Remembering Meaningful Milestones

ncchc-40th-celebrationThe National Commission on Correctional Health Care (NCCHC) held its national conference in Las Vegas last week (October 24th through the 26th).  For the over 1600 attendees, it was a recognition of the profession of correctional health care and the path from the beginning to present day.

40 Years of Educational Offerings

For 40 years, NCCHC has been offering educational opportunities during four educational sessions each year. Edward Harrison CCHP, former NCCHC president was at this conference to bestow some awards and meet friends. His words reflect some of the highlights accomplished along the way.

  • Correctional health care providers were caregivers for AIDS patients before the disease had a name and before many in community health care settings overcame their fear of the disease.
  • Although decades ago telemedicine was widely promoted throughout the country, it advanced in correctional health settings more so than in many community environments.
  • Treating sexually transmitted and other infectious diseases in the community often relies on the interventions provided patients in the correctional system .
  • Correctional systems picked up the slack when community mental health programs lost their funding.
  • Health care for all, regardless of one’s ability to pay, was the established practice in corrections 30 years before the Patient Protection and Affordable Care Act.

During the conference the foundation of correctional health and the early leaders were recognized.  To add to our recognitions, nothing is more noteworthy than our next celebrated milestone.

Estelle vs Gamble- 40 Years Ago

The 40 year milestone of this court case, which is considered the basis for correctional healthcare, forces us to reflect on the advancement of quality care that today is provided across the country to all our detainees. This court case forced everyone to look at care in the jails and prisons across the country and build health care delivery systems that were comprised of qualified health professionals, identified illness, treated disease and prevented harm and suffering.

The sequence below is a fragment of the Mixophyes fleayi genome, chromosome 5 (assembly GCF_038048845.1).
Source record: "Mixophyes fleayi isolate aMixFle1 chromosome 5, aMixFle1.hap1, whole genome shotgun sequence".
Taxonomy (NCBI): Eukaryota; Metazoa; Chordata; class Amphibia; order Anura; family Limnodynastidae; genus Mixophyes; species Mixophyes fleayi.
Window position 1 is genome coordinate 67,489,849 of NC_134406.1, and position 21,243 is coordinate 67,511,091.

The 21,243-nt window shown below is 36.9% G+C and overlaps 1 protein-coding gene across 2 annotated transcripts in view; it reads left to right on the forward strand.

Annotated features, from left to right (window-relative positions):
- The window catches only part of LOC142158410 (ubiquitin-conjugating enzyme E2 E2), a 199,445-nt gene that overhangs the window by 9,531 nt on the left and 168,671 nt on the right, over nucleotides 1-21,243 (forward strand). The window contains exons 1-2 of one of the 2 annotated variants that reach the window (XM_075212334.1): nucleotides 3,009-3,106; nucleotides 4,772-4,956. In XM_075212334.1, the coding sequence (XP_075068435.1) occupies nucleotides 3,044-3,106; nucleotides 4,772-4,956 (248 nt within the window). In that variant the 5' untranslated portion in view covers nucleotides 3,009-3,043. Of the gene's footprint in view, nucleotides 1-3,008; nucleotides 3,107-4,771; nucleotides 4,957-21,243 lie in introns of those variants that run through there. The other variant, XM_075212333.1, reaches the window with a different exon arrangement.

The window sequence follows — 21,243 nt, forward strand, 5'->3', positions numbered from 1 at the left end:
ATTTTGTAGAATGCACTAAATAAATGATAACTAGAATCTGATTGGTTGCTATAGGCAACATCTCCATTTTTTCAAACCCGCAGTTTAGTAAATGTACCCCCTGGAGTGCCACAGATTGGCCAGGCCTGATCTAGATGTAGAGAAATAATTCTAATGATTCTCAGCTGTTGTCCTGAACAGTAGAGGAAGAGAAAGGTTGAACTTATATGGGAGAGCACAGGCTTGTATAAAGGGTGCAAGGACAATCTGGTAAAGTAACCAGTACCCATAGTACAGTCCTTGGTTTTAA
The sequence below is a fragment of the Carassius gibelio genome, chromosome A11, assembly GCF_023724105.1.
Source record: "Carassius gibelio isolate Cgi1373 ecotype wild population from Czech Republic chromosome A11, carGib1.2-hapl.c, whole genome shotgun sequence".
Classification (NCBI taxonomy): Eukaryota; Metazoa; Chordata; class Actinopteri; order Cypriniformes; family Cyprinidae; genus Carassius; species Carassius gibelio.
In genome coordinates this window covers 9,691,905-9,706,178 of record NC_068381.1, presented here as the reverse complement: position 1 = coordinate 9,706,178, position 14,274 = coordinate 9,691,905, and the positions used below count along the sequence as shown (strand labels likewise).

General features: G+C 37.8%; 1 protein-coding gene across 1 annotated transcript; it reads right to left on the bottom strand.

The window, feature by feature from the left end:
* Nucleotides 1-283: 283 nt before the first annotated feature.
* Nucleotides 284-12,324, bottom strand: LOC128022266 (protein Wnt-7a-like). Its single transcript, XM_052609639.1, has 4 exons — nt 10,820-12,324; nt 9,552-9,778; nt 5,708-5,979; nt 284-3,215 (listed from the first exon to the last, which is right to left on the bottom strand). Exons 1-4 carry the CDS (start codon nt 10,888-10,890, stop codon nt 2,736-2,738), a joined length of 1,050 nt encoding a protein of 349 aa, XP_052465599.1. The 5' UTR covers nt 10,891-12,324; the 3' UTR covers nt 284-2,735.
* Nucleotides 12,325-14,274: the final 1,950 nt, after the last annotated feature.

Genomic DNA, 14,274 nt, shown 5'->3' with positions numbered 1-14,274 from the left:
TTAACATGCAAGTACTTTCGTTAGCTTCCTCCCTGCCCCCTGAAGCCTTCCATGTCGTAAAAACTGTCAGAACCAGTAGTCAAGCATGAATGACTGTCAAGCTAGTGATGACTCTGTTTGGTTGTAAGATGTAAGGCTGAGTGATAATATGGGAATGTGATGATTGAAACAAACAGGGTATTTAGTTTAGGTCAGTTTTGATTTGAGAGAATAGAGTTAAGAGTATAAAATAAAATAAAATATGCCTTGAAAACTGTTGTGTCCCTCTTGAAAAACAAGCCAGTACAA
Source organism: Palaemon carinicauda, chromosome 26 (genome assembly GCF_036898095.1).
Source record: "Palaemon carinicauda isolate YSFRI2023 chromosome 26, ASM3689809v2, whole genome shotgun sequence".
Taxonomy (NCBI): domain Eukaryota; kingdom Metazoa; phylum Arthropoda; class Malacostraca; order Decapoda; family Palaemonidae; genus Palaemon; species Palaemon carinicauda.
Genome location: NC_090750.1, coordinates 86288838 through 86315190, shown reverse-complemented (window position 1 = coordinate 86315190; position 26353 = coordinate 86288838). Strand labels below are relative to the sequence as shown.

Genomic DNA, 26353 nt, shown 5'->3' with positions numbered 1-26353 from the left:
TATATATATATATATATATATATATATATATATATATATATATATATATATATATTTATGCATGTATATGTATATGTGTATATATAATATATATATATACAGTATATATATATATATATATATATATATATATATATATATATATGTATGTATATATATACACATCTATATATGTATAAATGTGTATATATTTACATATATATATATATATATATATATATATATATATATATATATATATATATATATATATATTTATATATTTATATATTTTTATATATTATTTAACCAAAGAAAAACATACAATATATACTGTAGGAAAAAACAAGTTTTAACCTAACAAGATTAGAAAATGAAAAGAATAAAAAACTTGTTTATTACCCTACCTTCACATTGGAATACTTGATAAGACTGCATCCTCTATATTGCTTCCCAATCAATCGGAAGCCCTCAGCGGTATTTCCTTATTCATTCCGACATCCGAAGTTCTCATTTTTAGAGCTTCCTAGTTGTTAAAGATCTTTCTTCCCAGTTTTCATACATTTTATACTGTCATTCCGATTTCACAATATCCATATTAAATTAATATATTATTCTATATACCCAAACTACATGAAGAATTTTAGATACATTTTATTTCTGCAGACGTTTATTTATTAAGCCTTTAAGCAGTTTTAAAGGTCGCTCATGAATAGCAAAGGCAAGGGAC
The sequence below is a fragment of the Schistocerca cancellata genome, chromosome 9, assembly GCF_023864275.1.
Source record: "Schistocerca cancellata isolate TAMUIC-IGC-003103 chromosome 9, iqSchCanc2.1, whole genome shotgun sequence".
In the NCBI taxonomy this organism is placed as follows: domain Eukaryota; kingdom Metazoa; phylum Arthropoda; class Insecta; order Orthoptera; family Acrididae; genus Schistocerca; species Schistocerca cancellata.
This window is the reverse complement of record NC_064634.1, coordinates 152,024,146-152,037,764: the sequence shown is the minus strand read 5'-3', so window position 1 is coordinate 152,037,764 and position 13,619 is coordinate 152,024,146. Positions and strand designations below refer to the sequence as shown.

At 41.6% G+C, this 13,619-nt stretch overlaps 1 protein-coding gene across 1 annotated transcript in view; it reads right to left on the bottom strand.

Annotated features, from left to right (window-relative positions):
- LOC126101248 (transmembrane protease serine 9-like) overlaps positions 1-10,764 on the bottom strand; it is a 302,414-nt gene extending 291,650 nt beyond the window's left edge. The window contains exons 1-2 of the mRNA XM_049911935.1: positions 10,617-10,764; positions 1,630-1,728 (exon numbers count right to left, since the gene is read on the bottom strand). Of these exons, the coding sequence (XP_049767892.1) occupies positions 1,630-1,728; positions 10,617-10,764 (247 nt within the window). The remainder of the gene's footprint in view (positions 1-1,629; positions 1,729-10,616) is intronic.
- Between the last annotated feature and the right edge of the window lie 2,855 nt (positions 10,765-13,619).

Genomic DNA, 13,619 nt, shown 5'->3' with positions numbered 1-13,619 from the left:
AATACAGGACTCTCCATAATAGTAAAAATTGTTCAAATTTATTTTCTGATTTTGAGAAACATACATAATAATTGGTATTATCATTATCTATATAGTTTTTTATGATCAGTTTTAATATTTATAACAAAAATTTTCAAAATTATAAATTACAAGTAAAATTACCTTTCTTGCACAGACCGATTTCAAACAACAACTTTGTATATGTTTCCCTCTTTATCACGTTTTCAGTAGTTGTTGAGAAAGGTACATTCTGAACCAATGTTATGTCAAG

Estelle vs Gamble is a case brought forward by a prisoner in Texas in 1976. Even though the state “lost” the case, the decisions by the courts provided the foundation for care of all prisoners and the basis of deliberate indifference. During initial orientation, each new employee in correctional health care hears about Estelle vs Gamble and learns that detainees have:

  • The right to access health care in all settings.
  • The right to a professional medical opinion
  • The right to the care that is ordered.

The first standard in the NCCHC’s Accreditation Standards is “Access to Care”. The discussion states that “this standard intends to ensure that inmates have access to care to meet their serious health needs and is the principle on which all National Commission on Correctional Health Care standards are based. It is also the basic principle established by the U.S. Supreme Court in the 1976 landmark case Estelle v. Gamble.” (A-01, 2014 standards, page 3)

Remembering the foundations of correctional health, will provide us with a vision that expands the quality of health care and integrates us into the communities in which we practice.

Certified Correctional Health Professional (CCHP) for 25 Years

The third celebration was to honor the 25 years that the special certification for correctional health professional has been in place. Before 1991, a group of correctional health leaders, worked to develop a test that would reflect the unique challenges and foundation upon which correctional health is practiced across the country. Other health care specialties already had in place specific  certifications, such as ICU nurses, emergency nurses, IV nurses and some mental health specialties. These certifications recognize the knowledge base and competencies required in a specific field or specialty area of practice.

The first CCHP exam was in 1991 and was a take home exam with multiple choice and essay questions. At the conference, we honored 17 CCHP’s who completed the test in 1991 and are still certified today.

As the years have progressed, the test has expanded to a proctored exam at various conferences and sites.  Also other exams for specialties within correctional health have been developed. After you obtain your CCHP certification you may add to your credentials by taking a specialty exam. These include the CCHP-RN, CCHP-Physician, CCHP-Mental Health and CCHP-Advanced.  Achieving professional certification is the surest way to demonstrate that you have the qualifications and expertise to meet the challenges of delivering correctional health care in any setting.

As we go through our daily work, it is good to take time to reflect on how we achieved this proud and important professional career, and all the people who came before us and showed the dedication and leadership to improve care and show us the way.

Do have a reflection on the history of correctional health care that you would like to share? Please reply in the comments sections of this post.

Read more about legal foundations of correctional health care and the professional organizations that support correctional nursing in our book the Essentials of Correctional Nursing. Order a copy directly from the publisher or from Amazon today!

Photo Credit: NCCHC,org, education and conferences link

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